We hear so often about the massive “sixth extinction” now occurring because of global climate change. Species of all kinds are under stress, and in some cases, tremendous efforts are being extended to save particular endangered species, or even to reintroduce species that are already extinct! Rarely, however, do we consider a broader and perhaps more distressing loss – the catastrophic decline in the populations of individuals that comprise each species. Those numbers matter too.
In May 0f 2019, Adam Smith, a specialist in bird populations at the Canadian Wildlife Service, completed a calculation that tapped into the latest advances in radar imagery, satellite photos, and citizen science to supplement conventional bird counts by species across North America. As reported by Anders and Beverly Gyllenhaal in Nautilus Magazine last month (Article), the conclusions were stunning. (Anders and Beverly Gyllenhaal are co-authors of: From A Wing and a Prayer: The Race to Save Our Vanishing Birds. Simon & Schuster. 2023). Over the past fifty years, the overall population of all birds in North America are estimated to have declined by almost 3 billion – a third of the total population. That decline has been steady and precipitous.
This, of course, should not be a surprise. The groundbreaking book by Rachel Carson, Silent Spring, published 60 years ago, led to the banning of DDT, and helped to ignite the environmental movement. Those successes have brought many bird species, including the American bald eagle, back from near extinction. But the overall patterns of human population growth and development and consequent deployment of land to settlement, transportation, agriculture, and industrial production, have continued. The downward trend in overall bird populations continues and is being exacerbated by the now quite visible impacts of global climate change.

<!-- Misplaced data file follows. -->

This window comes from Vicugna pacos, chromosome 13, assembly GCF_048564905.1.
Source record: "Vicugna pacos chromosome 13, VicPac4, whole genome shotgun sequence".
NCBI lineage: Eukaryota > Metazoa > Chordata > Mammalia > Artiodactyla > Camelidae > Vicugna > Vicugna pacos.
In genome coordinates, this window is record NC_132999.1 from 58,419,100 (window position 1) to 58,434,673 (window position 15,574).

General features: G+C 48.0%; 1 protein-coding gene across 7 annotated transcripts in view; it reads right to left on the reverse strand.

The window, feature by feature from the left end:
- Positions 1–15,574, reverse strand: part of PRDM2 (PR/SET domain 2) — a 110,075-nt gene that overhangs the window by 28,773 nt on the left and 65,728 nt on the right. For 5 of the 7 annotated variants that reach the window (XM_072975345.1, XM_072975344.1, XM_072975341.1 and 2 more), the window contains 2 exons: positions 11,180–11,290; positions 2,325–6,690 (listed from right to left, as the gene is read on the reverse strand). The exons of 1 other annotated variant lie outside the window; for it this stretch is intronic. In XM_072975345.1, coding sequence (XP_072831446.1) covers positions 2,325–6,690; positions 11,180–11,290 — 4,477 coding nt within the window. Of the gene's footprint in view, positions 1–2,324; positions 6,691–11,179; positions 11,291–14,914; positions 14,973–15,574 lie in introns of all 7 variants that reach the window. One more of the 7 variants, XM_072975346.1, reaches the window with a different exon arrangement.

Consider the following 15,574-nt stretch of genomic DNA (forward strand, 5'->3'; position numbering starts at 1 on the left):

Moreover, this pattern is not unique to birds. While counting of individuals among all the various taxa – mammals, birds, lizards, fish, insects, etc. is hardly feasible, efforts have been made to estimate the total biomass by taxa. These results are very distressing. As I reported in A New Perspective on the Blue Planet, livestock and humans make up 96% of all the mammals on Earth: Livestock accounts for 60%, humans 36% and wild stocks are estimated at only 4%. As for bird life – farmed poultry today is estimated to make up 70% of all bird biomass on the planet.
So if you have noticed that there seem to be fewer birds chirping and flitting about now than when you were a kid, you are right. But you can find all you want in the grocery freezer case.